The first signs of life on Hilton Head Island date back 15,000 years, though not much is known about the peoples who lived there at the time. More recent tribes include the Escamacus and the Yemassee. The first recorded European to make contact with the native peoples of the island was Francisco Cordillo, a Spanish explorer, in 1521. The island has changed hands over the centuries, to various European occupiers.
By the 1700's, the island was used as land for plantations and growing cotton. The oldest structure still on the island, is the Baynard Mausoleum, built in 1846. During the Civil War, the Confederacy built several forts on the island, while the Union built an army hospital there. The Union also conscripted many male slaves from the island to fight on their side, and with their wages, they were able to return to the island after the war and buy land and homes there. The town of Mitchelville was the first town in the United States built solely for freed slaves.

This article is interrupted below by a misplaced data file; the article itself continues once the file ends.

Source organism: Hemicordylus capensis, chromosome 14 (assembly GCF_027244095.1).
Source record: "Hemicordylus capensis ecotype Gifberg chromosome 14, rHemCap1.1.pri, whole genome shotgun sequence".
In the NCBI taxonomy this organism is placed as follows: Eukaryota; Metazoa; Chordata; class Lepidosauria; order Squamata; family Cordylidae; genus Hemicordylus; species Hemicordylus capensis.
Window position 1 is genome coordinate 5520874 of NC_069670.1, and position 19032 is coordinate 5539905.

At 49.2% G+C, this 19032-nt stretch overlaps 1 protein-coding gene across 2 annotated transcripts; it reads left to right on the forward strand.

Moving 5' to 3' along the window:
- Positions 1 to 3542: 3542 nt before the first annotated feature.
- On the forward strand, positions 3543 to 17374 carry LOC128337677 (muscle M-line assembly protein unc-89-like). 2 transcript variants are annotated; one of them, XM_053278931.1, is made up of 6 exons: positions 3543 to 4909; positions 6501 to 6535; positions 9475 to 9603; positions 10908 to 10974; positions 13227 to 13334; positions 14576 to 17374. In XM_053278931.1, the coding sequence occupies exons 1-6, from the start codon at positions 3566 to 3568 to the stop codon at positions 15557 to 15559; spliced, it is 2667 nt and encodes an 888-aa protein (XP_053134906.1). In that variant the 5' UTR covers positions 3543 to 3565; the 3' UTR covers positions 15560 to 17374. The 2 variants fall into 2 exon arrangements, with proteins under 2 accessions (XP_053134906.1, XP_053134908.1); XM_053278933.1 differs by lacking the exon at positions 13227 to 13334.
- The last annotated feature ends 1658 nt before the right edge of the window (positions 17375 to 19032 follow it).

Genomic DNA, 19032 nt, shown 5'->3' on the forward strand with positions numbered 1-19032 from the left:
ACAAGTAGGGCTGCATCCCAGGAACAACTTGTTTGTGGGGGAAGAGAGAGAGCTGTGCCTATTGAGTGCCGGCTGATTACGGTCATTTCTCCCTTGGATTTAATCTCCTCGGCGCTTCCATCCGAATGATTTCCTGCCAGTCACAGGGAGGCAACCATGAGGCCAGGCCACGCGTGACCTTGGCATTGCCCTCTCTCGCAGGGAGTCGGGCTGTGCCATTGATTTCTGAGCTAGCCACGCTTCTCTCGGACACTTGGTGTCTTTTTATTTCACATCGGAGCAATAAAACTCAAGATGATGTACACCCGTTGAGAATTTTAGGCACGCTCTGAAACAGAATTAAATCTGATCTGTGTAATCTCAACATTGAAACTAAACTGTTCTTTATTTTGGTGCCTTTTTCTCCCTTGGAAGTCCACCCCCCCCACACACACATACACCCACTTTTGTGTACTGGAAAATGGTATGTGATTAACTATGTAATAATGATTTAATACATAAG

Hilton Head Island is one of the coastal areas of South Carolina known for being home to Gullah culture. Gullah is a combination of English, Native American, and West African cultures, most of which revolve around the cultivation and harvesting of rice. The land in South Carolina is particularly conducive to growing rice, and West African nations were renowned for their rice, so slaves from those nations were particularly in high demand. Because of the way rice was grown and harvested, the slaves were granted a lot of "free time," with which they preserved their culture, which they have passed down along the generations, where it remains intact to this day. It is not only known for its culinary, musical, and artistic elements, but is also its own dialect of English as well.
During the World Wars, Hilton Head Island was used as a lookout for German and Axis submarines, and as a military base. The city itself was not incorporated until 1983, and today the island is mostly used as a vacation destination.
The Food: Shrimp and Grits, and Blueberry Peach Cobbler
Full disclosure: I assigned this menu to the state of South Carolina completely randomly. The dishes are so Southern that I had to use them at some point in time, and South Carolina became the location assigned to them because all the other states had been chosen for other things. I had no idea that Shrimp and Grits was a very important dish in Gullah culture, or that Hilton Head Island was part of it too. I was very lucky to have paired them up, and it makes me look far more clever than I really am!